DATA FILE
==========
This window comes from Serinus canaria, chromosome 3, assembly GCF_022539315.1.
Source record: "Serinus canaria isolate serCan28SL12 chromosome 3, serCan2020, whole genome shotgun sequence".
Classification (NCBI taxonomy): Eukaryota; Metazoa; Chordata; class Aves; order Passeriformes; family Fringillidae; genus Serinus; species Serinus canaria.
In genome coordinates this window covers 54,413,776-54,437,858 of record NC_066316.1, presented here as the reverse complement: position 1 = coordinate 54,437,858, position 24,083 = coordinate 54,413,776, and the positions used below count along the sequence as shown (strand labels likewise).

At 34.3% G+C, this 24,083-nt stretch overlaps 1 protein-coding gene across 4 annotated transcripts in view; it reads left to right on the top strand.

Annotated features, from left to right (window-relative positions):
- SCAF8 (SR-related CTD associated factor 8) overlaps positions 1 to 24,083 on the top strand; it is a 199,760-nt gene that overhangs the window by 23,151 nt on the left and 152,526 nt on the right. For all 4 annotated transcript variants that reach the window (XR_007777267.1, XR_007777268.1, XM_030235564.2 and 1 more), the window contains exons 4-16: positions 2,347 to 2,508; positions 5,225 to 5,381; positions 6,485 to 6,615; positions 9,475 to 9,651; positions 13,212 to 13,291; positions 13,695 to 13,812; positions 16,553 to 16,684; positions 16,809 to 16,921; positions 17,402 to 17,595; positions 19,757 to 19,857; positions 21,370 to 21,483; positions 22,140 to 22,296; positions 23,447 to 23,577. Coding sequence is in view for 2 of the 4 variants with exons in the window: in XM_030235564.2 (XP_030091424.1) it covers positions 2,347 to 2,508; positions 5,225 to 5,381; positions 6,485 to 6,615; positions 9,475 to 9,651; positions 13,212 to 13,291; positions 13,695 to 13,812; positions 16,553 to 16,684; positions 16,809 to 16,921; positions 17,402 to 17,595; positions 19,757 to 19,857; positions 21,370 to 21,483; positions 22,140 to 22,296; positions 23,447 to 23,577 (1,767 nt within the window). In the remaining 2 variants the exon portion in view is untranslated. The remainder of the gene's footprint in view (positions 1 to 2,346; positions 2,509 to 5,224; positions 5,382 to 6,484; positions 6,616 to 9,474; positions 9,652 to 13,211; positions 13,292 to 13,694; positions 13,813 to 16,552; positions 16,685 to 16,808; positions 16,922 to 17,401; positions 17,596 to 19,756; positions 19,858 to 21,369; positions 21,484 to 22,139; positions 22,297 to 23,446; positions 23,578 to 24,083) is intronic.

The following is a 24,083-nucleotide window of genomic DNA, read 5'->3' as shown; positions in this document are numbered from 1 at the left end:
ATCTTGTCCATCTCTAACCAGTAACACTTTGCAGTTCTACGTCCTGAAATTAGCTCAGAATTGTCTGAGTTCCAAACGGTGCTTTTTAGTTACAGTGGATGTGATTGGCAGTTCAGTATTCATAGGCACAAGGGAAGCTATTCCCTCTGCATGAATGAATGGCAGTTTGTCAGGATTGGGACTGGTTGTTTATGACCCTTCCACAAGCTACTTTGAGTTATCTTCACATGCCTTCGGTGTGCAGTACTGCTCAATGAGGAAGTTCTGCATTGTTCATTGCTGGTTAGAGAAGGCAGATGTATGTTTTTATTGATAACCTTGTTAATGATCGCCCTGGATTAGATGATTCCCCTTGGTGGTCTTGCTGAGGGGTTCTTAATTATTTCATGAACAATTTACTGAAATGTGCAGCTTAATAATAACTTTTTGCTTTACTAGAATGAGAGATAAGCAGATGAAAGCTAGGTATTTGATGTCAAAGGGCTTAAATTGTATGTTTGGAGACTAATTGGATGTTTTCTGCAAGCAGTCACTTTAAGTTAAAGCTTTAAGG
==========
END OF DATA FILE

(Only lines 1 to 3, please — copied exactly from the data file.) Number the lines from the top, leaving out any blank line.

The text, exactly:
This window comes from Serinus canaria, chromosome 3, assembly GCF_022539315.1.
Source record: "Serinus canaria isolate serCan28SL12 chromosome 3, serCan2020, whole genome shotgun sequence".
Classification (NCBI taxonomy): Eukaryota; Metazoa; Chordata; class Aves; order Passeriformes; family Fringillidae; genus Serinus; species Serinus canaria.